Clothes that make the man modern
Prof Werner Blau, who is based at Trinity College’s Department of Physics, has worked with Carroll in the past and agrees with his colleague.
“Some of the those designs are interesting ideas though,” he says, before adding that the majority of innovation within the wearable technology space over the next few years will take place in the US, due in no small part to the concerns of the US military.
“I’m not sure a project [such as Carroll’s] would get funding here in Ireland but I think in America it’s strongly driven by the military. Soldiers are fed up with carrying around lots of battery packs, so if the clothes could provide power that would be fantastic.”
Carroll and Lin agree with the point, with the latter saying that research into “biometric and kinetic energy production” by soldiers’ clothing has been a recurring topic in his university for nearly 20 years.
For the moment at least, Carroll says he’s concentrating on the commercial market rather than creating army wear, and excitedly tells how Power Felt can already be used in the lining of an iPhone case to add 10 to 15 per cent more battery power.
“What youre going to see in the next few years is clothing becoming the electronic gizmo itself and those gizmos will become networked,” he says.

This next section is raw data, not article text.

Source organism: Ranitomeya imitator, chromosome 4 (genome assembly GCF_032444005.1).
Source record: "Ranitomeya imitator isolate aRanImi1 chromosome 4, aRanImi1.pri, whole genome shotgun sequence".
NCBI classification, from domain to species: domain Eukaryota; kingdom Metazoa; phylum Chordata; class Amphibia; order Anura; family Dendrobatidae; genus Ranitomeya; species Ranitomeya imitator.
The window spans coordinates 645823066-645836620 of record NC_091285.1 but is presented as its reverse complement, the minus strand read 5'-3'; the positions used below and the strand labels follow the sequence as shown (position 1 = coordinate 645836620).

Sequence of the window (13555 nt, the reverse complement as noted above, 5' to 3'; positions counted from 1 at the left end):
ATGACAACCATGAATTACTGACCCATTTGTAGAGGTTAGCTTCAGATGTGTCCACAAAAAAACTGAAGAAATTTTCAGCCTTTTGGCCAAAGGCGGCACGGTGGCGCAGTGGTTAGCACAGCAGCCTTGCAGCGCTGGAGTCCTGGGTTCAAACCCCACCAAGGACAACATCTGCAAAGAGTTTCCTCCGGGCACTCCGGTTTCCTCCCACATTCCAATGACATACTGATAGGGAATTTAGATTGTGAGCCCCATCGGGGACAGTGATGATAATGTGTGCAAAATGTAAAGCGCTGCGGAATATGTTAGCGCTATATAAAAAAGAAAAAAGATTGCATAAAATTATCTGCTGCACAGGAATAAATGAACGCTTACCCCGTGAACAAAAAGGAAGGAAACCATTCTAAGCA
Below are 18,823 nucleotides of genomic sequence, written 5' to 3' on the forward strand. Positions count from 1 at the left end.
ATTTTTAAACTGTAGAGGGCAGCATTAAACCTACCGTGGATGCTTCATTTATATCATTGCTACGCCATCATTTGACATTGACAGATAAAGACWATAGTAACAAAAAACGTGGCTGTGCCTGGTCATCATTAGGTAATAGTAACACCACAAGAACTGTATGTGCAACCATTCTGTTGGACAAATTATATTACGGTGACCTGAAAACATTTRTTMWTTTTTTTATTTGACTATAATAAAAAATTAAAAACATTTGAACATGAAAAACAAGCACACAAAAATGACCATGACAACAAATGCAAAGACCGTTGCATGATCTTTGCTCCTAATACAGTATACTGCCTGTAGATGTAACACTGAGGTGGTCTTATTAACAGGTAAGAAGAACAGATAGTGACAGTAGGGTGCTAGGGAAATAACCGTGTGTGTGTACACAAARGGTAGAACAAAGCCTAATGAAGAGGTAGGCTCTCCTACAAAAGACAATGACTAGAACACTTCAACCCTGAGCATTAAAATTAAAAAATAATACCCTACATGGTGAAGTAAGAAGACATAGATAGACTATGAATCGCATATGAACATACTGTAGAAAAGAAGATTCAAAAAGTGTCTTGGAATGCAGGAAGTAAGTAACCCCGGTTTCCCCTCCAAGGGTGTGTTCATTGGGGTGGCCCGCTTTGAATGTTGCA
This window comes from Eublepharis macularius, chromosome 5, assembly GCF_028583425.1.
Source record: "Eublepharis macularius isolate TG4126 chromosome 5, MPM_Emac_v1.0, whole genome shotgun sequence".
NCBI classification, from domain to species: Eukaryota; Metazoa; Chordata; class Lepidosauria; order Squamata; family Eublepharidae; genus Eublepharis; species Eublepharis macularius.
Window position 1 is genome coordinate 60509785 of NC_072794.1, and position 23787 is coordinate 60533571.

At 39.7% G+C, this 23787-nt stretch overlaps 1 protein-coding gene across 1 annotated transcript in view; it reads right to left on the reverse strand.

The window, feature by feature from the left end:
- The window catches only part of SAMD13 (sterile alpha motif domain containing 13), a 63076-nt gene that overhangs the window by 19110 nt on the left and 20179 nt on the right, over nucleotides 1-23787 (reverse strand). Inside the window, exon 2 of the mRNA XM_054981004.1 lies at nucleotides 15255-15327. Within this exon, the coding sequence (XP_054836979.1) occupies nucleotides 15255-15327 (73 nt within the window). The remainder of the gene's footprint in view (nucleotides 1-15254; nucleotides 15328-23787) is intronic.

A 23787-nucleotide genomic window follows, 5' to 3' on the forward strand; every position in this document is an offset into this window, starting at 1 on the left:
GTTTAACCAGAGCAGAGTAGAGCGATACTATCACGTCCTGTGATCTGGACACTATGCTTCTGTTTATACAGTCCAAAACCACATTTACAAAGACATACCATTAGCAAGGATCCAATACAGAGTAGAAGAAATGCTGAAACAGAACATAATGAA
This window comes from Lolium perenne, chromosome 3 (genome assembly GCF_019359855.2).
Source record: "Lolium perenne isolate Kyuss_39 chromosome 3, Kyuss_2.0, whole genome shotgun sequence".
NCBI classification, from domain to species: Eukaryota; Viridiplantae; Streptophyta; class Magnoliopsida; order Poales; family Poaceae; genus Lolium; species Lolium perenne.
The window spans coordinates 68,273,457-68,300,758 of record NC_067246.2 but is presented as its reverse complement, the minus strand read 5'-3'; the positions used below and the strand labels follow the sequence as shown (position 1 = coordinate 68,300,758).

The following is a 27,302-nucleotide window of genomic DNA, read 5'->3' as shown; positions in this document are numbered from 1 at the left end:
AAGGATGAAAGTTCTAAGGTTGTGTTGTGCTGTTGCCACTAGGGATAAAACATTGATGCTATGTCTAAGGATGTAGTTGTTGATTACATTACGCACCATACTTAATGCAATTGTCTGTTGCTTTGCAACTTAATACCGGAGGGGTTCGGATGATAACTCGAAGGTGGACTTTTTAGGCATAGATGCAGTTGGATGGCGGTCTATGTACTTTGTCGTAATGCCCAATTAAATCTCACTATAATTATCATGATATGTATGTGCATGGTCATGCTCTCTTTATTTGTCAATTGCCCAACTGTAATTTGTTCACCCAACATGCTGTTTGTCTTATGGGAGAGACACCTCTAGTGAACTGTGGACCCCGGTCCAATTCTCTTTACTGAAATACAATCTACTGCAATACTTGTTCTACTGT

He cites the idea of clothes eventually using nano-composites such as those in Power Felt to monitor respiration, heart-rate and oxygenation of a patient’s blood, while in hospital, a concept which can be enlarged to become a web of “interconnected networks” of “smart clothes” which allow researchers to understand a population’s response to the introduction of a flu epidemic for example.
Indeed, should an infection make its way through a hospital, Carroll says smart
clothing could then “not only monitor this, it can also talk to other clothing so that it can figure out where the malicious organism is going within the hospital and figure out who’s transmitting it. Clothing then literally becomes the nodes of a computational device.”
After that, police officers, firefighters, fishermen, mountaineers and even military personnel, could also benefit from clothing that can cheaply transmit location, health status, temperature and other statistics while not using intrusive sensors he adds.
Carroll even says these types of smart fabrics could be used to replace materials in cars or airplanes to run radios or air conditioning via the heat and motion generated by passengers simply sitting in their seats, not to mention being used in the lining of a roof to power household appliances.
“If it’s used as part of building a house, you could run a refrigerator off of it. It’s the ‘why not?’ factor, in all those instances you’re using fabric anyway so why not use this.”